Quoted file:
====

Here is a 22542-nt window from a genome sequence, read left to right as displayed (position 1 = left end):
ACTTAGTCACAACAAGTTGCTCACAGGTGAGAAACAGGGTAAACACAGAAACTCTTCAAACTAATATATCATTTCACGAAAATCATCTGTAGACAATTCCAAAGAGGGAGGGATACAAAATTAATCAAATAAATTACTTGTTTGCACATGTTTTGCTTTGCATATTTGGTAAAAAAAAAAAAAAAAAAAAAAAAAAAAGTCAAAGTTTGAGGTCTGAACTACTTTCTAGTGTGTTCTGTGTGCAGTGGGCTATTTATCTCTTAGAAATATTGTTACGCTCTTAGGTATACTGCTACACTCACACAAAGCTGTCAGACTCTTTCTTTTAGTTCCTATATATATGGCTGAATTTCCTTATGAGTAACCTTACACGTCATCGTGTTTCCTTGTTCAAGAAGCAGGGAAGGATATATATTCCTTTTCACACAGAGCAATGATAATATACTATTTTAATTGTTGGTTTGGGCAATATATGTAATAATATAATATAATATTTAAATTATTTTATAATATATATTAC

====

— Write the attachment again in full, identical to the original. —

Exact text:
Here is a 22542-nt window from a genome sequence, read left to right as displayed (position 1 = left end):
ACTTAGTCACAACAAGTTGCTCACAGGTGAGAAACAGGGTAAACACAGAAACTCTTCAAACTAATATATCATTTCACGAAAATCATCTGTAGACAATTCCAAAGAGGGAGGGATACAAAATTAATCAAATAAATTACTTGTTTGCACATGTTTTGCTTTGCATATTTGGTAAAAAAAAAAAAAAAAAAAAAAAAAAAAGTCAAAGTTTGAGGTCTGAACTACTTTCTAGTGTGTTCTGTGTGCAGTGGGCTATTTATCTCTTAGAAATATTGTTACGCTCTTAGGTATACTGCTACACTCACACAAAGCTGTCAGACTCTTTCTTTTAGTTCCTATATATATGGCTGAATTTCCTTATGAGTAACCTTACACGTCATCGTGTTTCCTTGTTCAAGAAGCAGGGAAGGATATATATTCCTTTTCACACAGAGCAATGATAATATACTATTTTAATTGTTGGTTTGGGCAATATATGTAATAATATAATATAATATTTAAATTATTTTATAATATATATTAC